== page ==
Breast Milk Jaundice

About 2% of healthy breast fed term babies develop significant jaundice after the 7th day of life. This is believed to be caused by the presence of an enzyme (glucuronidase) in the maternal milk that interferes temporarily with the normal bilirubin elimination pathways of the liver. Breast milk jaundice tends to run in families. It occurs equally often in males and females. The elevation of bilirubin levels in the blood is usually not to a harmful degree (but can very rarely reach levels that are dangerous). In the usual situation, even if the mother continues to nurse, the bilirubin levels will fall to normal gradually over a period of 3 to 10 weeks. However, if mother simply stops nursing for one or at most two days (she can pump and store the milk for later use if she so desires), the jaundice rapidly resolves. Nursing at the breast is resumed as if nothing had happened and proceeds uneventfully and the condition does not reappear. There is no reason to totally stop nursing.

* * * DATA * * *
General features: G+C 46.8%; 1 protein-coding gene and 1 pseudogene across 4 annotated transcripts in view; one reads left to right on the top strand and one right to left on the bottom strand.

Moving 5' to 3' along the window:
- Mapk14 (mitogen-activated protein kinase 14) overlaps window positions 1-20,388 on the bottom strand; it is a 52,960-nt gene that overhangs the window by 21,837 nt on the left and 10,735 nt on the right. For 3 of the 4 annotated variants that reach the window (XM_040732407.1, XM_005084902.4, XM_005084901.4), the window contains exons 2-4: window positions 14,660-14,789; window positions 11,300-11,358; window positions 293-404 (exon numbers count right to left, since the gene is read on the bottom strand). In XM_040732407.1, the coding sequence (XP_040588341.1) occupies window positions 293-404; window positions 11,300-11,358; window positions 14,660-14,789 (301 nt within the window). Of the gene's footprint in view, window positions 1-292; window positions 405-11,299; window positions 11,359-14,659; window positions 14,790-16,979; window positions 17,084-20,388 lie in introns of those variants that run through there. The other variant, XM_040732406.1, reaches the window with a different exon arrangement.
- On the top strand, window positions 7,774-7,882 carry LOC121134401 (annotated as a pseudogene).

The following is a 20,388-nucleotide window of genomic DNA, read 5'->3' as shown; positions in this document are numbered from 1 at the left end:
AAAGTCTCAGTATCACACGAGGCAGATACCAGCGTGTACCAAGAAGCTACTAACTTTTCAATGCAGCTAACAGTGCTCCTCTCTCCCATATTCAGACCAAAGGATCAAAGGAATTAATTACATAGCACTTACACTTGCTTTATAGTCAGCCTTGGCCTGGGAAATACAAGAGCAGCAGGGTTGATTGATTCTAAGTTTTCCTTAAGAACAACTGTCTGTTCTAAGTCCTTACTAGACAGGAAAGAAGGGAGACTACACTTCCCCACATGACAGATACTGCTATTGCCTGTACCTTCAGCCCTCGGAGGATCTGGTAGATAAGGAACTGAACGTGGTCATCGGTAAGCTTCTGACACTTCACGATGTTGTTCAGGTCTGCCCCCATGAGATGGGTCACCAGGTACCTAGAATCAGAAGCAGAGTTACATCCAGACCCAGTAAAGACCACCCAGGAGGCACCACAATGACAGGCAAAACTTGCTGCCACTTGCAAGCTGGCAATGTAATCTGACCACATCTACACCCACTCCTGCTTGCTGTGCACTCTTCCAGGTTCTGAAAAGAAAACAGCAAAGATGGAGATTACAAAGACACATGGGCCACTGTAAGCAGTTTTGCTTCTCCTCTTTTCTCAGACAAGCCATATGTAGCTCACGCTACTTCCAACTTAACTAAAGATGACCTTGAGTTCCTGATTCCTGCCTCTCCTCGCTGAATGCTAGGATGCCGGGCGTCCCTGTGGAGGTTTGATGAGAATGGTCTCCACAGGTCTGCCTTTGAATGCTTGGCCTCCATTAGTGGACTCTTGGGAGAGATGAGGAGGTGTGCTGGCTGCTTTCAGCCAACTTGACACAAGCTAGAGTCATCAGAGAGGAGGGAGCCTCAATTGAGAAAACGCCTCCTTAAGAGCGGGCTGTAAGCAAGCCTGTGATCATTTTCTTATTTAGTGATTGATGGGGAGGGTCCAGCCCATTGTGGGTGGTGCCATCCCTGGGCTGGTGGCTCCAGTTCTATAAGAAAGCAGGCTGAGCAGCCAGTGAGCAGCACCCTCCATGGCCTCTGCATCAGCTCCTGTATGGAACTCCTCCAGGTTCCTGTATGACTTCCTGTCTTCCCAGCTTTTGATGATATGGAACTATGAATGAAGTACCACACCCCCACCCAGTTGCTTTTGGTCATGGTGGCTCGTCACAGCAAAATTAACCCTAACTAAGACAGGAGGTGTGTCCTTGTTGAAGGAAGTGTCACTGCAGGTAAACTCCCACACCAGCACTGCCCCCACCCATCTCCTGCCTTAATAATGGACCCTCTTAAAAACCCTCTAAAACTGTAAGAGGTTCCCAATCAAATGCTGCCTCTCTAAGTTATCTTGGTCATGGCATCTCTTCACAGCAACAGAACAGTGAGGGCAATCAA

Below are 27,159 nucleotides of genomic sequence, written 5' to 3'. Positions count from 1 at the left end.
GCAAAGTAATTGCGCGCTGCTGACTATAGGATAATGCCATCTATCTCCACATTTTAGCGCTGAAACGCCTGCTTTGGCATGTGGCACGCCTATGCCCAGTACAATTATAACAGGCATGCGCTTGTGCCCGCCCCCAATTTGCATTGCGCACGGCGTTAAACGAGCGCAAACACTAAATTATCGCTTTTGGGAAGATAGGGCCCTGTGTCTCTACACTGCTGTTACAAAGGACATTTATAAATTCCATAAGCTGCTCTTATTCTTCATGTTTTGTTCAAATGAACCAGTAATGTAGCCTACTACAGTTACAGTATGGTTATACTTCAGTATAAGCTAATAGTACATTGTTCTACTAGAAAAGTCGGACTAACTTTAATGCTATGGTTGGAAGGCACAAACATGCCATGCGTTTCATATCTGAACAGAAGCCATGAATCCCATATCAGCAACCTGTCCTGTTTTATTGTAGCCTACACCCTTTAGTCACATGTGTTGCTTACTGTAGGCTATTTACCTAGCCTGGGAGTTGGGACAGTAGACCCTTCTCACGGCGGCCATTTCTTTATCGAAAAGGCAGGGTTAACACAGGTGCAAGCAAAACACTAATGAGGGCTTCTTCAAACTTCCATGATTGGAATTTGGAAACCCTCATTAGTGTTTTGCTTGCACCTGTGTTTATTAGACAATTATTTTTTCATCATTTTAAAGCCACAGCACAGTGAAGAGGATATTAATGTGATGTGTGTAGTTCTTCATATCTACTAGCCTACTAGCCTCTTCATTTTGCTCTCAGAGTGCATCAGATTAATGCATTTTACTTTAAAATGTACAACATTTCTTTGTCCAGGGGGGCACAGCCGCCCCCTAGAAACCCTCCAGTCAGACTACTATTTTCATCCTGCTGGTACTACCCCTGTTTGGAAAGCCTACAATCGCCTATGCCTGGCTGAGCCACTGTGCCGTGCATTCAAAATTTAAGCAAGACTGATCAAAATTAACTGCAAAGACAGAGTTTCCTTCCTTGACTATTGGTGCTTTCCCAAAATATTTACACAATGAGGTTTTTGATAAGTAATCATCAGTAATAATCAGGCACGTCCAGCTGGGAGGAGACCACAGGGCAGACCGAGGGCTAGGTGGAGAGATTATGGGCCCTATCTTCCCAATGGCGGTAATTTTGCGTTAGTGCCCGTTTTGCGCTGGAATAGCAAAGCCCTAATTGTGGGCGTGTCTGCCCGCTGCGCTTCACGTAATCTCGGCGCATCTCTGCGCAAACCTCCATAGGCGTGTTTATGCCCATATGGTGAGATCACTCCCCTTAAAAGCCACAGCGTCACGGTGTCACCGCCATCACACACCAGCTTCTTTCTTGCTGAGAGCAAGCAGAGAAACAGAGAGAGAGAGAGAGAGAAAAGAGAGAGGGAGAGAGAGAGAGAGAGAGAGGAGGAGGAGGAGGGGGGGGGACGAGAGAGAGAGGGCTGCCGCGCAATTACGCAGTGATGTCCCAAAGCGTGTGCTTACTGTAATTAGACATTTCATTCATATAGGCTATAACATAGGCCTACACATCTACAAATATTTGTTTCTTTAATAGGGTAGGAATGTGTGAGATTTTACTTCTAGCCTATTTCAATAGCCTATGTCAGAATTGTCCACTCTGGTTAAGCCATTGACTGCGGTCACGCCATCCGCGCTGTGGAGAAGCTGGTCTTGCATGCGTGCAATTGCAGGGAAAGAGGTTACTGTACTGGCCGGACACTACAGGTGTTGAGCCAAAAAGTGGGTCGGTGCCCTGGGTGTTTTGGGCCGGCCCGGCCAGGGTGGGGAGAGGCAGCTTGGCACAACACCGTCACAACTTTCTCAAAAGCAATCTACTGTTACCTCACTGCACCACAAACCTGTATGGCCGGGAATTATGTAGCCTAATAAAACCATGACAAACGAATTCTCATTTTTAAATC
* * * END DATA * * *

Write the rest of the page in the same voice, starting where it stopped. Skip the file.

Warning: The CDC has recently reemphasized the danger of assuming that jaundice in nursing newborns is simple breast milk jaundice and failing to check blood levels of bilirubin. Visual estimation of blood bilirubin levels is unreliable and has led to tragic outcomes. While the benefits of nursing are clear, everyone involved - parents and physicians -must understand that careful monitoring of a baby's progress in establishing effective nursing is critical. This means careful attention to the baby's weight gain by frequent weighing on calibrated scales and careful monitoring of bilirubin levels, with actual laboratory determination of the level to confirm clinical estimation whenever there is any uncertainty. Also, it is imperative to remember that true breast milk jaundice is a phenomenon that develops later. In the tragic cases of brain damage detailed in a recent CDC report, jaundice appeared early - sometimes in the first few hours of life, a "dead giveaway" that it was not breast milk jaundice. Early onset jaundice is not breast milk jaundice and has to be investigated and treated appropriately.
 
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